We all know how serious people can be about getting a perfect run on their game of choice, but I’ve lost count of the number of times I’ve seen someone stand up from a console, throw their controller down and prance off in disgust. I think it’s pretty specific to speed running. The difference between feeling like you’re on the right line and knowing that you’ve mistimed that vital jump can be crushing, especially with the pressure of having someone like me watching over your shoulder. Even so, there’s no excuse for behaving like a spoilt little girl that’s just been told she can’t have another pony.
Advice: Consider Buddhism. Applying Zen philosophy to your speed running could help you shave valuable seconds off your time.
Above: We're guessing it's not easy to storm out of this. You're looking at the longest gaming session in indoor freefall, which lasted 18 min 52 sec and was achieved by [N] Gamer and Jesse Moerkerk (Netherlands) at Indoor Skydive Roosendaal, Netherlands, on 11 January 2011. That's Gaz in the background
Every week I’ll get about a dozen emails saying “Oh hai. I got this amazing score on Wand of Gamelon. My brother was there and he saw me do it. I can haz record plz?”. Sometimes I dare to hope that they have a recording of this incredible feat of gaming prowess, but I’m always disappointed. The whole point of applying to Guinness World Records is to get some recognition for what you’ve done, so make sure you can actually prove what you’re claiming. And don’t get upset if we don’t believe you.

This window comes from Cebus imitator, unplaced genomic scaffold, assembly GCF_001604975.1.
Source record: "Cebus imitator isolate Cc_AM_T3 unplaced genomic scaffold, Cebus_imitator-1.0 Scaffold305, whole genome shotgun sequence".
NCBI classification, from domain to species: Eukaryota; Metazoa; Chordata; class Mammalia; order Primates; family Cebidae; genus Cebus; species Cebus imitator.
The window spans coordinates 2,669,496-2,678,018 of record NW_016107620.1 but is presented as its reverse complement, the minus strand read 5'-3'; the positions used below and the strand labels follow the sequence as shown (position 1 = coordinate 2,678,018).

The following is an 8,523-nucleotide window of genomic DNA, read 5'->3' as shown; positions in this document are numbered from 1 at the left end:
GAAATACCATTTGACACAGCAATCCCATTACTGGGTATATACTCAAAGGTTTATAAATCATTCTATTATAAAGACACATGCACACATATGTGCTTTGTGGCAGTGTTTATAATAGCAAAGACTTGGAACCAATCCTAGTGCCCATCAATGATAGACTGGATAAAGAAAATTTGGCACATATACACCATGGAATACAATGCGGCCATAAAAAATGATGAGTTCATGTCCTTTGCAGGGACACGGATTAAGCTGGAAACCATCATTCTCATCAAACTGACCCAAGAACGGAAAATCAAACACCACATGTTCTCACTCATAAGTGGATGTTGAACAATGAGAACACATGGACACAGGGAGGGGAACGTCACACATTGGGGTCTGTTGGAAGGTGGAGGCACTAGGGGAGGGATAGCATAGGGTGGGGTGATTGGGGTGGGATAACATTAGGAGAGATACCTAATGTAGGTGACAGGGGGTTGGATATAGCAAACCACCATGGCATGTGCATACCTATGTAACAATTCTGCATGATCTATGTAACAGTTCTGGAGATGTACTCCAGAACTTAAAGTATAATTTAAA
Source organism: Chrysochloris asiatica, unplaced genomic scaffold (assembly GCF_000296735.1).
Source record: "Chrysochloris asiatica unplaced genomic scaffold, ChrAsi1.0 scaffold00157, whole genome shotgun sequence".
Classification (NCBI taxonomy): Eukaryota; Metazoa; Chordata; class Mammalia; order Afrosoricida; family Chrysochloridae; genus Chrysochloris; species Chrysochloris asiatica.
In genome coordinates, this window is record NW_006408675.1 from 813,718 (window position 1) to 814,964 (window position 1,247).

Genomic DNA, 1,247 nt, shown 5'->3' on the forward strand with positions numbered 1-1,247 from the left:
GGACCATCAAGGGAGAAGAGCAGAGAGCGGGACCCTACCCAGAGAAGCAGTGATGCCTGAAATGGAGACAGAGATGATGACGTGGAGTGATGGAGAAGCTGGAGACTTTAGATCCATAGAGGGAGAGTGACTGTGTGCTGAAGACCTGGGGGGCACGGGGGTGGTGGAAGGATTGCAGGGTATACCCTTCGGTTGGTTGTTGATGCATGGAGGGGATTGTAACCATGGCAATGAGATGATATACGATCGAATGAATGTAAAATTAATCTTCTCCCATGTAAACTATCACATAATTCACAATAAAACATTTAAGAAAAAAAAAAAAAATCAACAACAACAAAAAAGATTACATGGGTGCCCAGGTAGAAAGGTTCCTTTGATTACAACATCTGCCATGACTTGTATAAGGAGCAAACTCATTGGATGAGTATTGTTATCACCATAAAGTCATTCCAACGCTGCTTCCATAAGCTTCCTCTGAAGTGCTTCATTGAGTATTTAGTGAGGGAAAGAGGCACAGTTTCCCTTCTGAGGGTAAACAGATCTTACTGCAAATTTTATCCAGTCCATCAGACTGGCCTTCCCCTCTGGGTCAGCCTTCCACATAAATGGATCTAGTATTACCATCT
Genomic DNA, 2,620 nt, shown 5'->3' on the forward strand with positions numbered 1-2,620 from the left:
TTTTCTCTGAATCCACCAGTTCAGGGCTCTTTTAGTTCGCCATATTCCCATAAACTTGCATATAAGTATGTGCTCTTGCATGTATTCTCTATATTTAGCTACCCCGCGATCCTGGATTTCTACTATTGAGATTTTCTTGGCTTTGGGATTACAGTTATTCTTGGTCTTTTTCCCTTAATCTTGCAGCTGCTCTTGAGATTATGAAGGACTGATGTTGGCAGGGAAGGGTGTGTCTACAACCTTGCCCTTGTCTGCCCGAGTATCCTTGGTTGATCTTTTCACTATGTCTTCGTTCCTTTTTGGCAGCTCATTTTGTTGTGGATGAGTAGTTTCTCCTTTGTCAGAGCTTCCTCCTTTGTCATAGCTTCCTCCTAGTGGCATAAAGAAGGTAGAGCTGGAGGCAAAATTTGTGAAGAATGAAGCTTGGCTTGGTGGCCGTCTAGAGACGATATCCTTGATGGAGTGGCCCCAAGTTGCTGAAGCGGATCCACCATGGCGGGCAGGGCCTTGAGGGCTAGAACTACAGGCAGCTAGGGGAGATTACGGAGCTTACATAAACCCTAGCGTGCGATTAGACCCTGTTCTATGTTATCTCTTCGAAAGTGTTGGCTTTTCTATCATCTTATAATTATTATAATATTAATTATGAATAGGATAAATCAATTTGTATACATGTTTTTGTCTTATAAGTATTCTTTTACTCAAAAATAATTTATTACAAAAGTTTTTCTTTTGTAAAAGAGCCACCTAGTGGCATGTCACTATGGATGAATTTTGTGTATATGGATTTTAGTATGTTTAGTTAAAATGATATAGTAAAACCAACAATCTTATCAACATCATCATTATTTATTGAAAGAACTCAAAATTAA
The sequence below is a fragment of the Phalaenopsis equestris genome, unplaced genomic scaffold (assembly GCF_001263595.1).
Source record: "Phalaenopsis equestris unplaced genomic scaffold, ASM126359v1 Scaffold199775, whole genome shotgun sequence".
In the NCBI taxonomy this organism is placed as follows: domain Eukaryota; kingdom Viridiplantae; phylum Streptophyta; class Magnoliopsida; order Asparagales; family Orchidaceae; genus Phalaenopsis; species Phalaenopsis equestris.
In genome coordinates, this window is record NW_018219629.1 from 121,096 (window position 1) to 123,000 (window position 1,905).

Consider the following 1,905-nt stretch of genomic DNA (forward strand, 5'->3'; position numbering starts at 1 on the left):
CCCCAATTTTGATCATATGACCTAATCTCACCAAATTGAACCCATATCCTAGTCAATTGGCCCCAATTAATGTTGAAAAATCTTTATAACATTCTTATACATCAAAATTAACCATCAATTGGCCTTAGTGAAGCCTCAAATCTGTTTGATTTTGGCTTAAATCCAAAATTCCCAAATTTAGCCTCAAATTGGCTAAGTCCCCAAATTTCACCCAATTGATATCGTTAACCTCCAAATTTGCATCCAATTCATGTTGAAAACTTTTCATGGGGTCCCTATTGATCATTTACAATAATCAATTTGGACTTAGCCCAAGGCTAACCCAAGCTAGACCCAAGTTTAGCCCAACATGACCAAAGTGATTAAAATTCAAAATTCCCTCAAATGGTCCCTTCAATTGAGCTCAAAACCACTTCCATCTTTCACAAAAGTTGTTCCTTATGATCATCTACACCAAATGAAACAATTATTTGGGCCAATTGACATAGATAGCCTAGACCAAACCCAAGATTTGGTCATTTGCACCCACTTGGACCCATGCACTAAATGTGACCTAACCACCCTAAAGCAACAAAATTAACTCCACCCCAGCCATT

Advice: Get some recording equipment. There are some decent ones available for pretty cheap online.
Above: A video like this, along with signed witness statements from respected experts in your chosen field can be enough
The world of gaming records is like an infinite rabbit hole filled with very opinionated rabbits, and sometimes the difference between an easy challenge and an impossible one is as simple as a version number or a release date. For speed runners, the difference between a run on an NTSC console versus a PAL one is enormous. In fact, Super Mario Kart record holder Sami Cetin is almost 2 seconds slower on a European console than an American one. All this means it’s important to tell us EXACTLY what console and set-up you’re using.
Above: Speedy Sami Çetin has been a fixture of the competitive Mario Kart scene for over 10 years, but 2010 was his golden season. He took the chequered flag for the fastest completion of the iconic Circuit 1 on the very first game in the series, Super Mario Kart (Nintendo, 1992). He holds the record on both the PAL and NTSC versions of the game, with times of 58.34 seconds and 56.45 seconds respectively as of August 2011
Advice: Make sure the evidence you send us includes photos of your console, photos of the box the game you’re playing came in and details of the exact settings you used.
Guinness World Records 2012 Gamer’s Edition is out now. For more information visit
You can follow Gaz Deaves on Twitter: @gazdeaves - We do.
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